# DC Permanent Magnet Motor Impedence PM

• posted
How would the impedence of a PM motor be determined? The motor I'm using is
a 130VDC PM 7000+ RPM, treadmill type labeled as 2 1/2 HP.
The drive I'm using is set up for 90VDC output.
The manual for a GE Statotrol Jr drive states that wound field motors have
lower impedence than PM motors do.
Is it reasonable that the PM motor would have higher impedence?
WB
• posted
I don't think this is necessarily a hard and fast rule. It probably depends a lot on the air gap.
Anyway, you need an impedance bridge to measure it. Something like the General Radio 1650A.
Technically, impedance (in this context) is inductance plus resistance of the windings in the motor.
Jon
• posted
Inductive reactance plus resistance, right?
Does that mean that a given motor will exhibit somewhat higher impedance at high speed than at low speed?
--Winston
• posted
Inductive reactance plus resistance, right?
Right, motors always behave as an inductance, *unless* they are wound-rotor synchronous machines, in which case they can behave as inductances, pure resistances, or capactances, as a function of the machine's excitation.
• posted
The impedance of a PM motor will indeed be higher than that of a wound field motor as the wound field motor is using power to generate the field that the magnet does with the PM motor. As to the actual impedance, that is dependant upon the power being used to turn the motor. The output power does make a big difference in the actual impedance of the motor as the turning of the rotor generates a back-EMF that reduces the current flow through the motor.
-- Bob May Losing weight is easy! If you ever want to lose weight, eat and drink less. Works every time it is tried!
• posted
Yes. The reactance of a given inductance is proportional to frequency. For a DC motor, reactance will be zero at zero RPM, and increases with increasing RPM. That's because the commutator and brushes turn the DC into AC to make the motor work, and the frequency of the manufactured AC will be proportional to speed.
Gary
• posted
From: "Wild Bill" snipped-for-privacy@usachoice.net
How would the impedence of a PM motor be determined?
Do a Google search on "characterize" and "motor". You'll come up with some useful hits. Here's a brief quote from one that gives a simple technique if you have a signal generator.
"1) Measure the resistance of the armature.
Measure the static DC resistance of the armature and that will tell you what the max DC current (stall current) the motor will consume at a given voltage using the formula I = V/R.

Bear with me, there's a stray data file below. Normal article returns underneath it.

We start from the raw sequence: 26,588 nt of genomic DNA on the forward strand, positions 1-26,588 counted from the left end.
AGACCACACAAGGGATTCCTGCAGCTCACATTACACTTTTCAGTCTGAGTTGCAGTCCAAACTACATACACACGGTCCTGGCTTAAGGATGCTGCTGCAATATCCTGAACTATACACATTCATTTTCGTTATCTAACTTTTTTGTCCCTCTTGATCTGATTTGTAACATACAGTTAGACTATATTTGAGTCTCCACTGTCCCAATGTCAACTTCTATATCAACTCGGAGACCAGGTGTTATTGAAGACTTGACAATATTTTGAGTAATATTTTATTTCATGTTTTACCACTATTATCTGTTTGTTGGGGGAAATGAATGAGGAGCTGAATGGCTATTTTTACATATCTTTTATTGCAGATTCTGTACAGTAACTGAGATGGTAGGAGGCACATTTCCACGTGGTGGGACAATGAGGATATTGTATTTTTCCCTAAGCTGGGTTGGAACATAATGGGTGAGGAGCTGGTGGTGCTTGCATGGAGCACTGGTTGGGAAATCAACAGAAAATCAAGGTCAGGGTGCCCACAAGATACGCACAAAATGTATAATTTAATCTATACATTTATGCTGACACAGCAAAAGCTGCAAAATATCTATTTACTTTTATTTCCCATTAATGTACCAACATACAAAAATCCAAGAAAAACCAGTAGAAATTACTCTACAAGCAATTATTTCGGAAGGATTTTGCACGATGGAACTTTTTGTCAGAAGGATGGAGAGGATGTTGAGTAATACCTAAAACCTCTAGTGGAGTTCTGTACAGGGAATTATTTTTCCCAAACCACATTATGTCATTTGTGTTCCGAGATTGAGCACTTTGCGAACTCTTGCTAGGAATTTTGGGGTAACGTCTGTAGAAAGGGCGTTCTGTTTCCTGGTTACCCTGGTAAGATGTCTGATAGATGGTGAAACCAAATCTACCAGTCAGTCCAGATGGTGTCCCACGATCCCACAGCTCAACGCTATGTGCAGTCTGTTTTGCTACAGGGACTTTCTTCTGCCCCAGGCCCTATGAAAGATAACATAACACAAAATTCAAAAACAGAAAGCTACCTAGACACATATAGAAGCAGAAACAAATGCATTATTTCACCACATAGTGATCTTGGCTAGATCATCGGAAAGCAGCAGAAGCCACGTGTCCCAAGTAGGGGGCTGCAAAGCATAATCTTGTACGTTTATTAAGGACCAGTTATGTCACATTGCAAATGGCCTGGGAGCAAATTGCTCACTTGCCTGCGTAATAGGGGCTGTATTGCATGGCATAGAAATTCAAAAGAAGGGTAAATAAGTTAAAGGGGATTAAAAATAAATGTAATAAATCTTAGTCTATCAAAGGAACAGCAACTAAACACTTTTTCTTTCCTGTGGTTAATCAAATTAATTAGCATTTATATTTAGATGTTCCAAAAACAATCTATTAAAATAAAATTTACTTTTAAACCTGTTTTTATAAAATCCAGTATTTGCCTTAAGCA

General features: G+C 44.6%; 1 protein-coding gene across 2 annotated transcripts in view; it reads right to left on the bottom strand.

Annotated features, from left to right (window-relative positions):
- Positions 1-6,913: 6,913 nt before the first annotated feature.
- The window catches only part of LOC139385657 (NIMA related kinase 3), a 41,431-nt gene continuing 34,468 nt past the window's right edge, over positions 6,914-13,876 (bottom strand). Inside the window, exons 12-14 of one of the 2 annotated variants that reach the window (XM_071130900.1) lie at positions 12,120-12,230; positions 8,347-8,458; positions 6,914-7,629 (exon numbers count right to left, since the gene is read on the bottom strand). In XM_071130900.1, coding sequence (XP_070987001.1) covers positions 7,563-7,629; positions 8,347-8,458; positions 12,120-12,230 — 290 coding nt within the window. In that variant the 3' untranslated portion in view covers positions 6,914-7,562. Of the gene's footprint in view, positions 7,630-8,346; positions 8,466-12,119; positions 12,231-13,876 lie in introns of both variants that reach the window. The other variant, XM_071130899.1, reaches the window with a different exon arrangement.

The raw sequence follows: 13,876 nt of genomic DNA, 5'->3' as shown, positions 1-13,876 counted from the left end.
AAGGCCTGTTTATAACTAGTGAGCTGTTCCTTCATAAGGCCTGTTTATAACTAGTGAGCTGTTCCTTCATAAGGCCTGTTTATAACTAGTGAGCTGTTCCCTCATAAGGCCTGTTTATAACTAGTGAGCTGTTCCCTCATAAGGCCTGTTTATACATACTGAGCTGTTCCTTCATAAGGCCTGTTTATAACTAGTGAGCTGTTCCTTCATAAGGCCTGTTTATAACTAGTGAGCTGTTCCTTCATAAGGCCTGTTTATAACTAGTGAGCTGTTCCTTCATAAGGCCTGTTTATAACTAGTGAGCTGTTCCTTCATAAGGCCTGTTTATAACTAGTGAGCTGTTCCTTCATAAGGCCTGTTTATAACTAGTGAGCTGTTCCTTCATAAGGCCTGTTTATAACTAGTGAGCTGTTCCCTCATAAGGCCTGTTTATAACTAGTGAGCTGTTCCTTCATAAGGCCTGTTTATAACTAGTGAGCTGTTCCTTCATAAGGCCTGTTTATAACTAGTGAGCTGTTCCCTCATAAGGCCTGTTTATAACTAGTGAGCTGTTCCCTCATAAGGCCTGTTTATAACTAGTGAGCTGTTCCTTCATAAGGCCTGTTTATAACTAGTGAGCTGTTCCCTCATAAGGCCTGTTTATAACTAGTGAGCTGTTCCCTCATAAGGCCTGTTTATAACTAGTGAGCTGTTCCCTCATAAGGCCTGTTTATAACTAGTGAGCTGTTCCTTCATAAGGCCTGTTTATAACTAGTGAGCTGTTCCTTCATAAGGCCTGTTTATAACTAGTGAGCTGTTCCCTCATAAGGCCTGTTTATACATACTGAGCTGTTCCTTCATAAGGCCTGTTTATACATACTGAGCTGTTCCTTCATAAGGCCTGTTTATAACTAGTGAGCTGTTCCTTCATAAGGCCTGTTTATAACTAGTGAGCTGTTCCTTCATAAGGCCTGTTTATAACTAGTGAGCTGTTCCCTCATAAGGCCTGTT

2) Measure the inductance of the armature using a signal generator and a known resistance, like 100 ohms.
Set the signal generator to generate a sinusoidal signal and connect the resistor and motor in series with the output of the signal generator. (keep the motor from turning). Now adjust the frequency on the signal generator until the RMS voltage measured between the motor terminals is exactly half the measured voltage between the signal generator terminals. You've matched the impedence of the motor to be R ohms at the frequency on the generators. Use L = (2 * pi * F)/ R. "
Richard Coke
• posted
Not really. When the motor is spinning, there is also the induced "back" EMF, ie. voltage generated by the windings spinning in a magnetic field. That's why as the motor speeds up, the current drops.
Jon
• posted
Not quite true, they act as inductor and resistors, even at no load, and at high load, a lot more like a resistor. jk
• posted
As a former motor design engineer I am reading this thread -- and tryng to understand why there is so much interest in DC motor impedance.
If you are working on a high performance servo system, I guess that could be a consideration, but a Statotrol Jr. is a pretty simple drive with just a couple taps for stability adjustment if I recall correctly. Certainly not a high performance drive. Same could be said about the treadmill motor. Probably a good combinatiion for many applications, but as long as the motor and drive will run in a stable mode in the application who cares what the motor impedance is?
Measuring motor impedance with an impedance bridge will give unsaturated impedance, but the real impedance during motor operation is (magnetically) saturated impedance.
Bigger motors (and higher speed motors) generally have lower armature circuit inductance. When powered from a phase controlled SCR drive, at some size (maybe a few hundred HP at 10,000 RPM or 1250 HP at 1150 RPM with a 6 pulse supply) the armature circuit inductance starts to get low enough that current ripple begins to become a problem. Big DC motors do not like current ripple and at some level commutation problems will start to develop. The solution is to actually add a series reactor external to the motor.
Mill
• posted
Well I hate to stick my neck out, but I think the bit below is wrong. If you think about what impedence is, it is the AC resistance. So if you measure the AC voltage applied to the motor and measure the AC current and measure the phase angle. But if you just want to compare two motors just apply the same voltage and measure the currents. The one with the lower current has the higher impedence.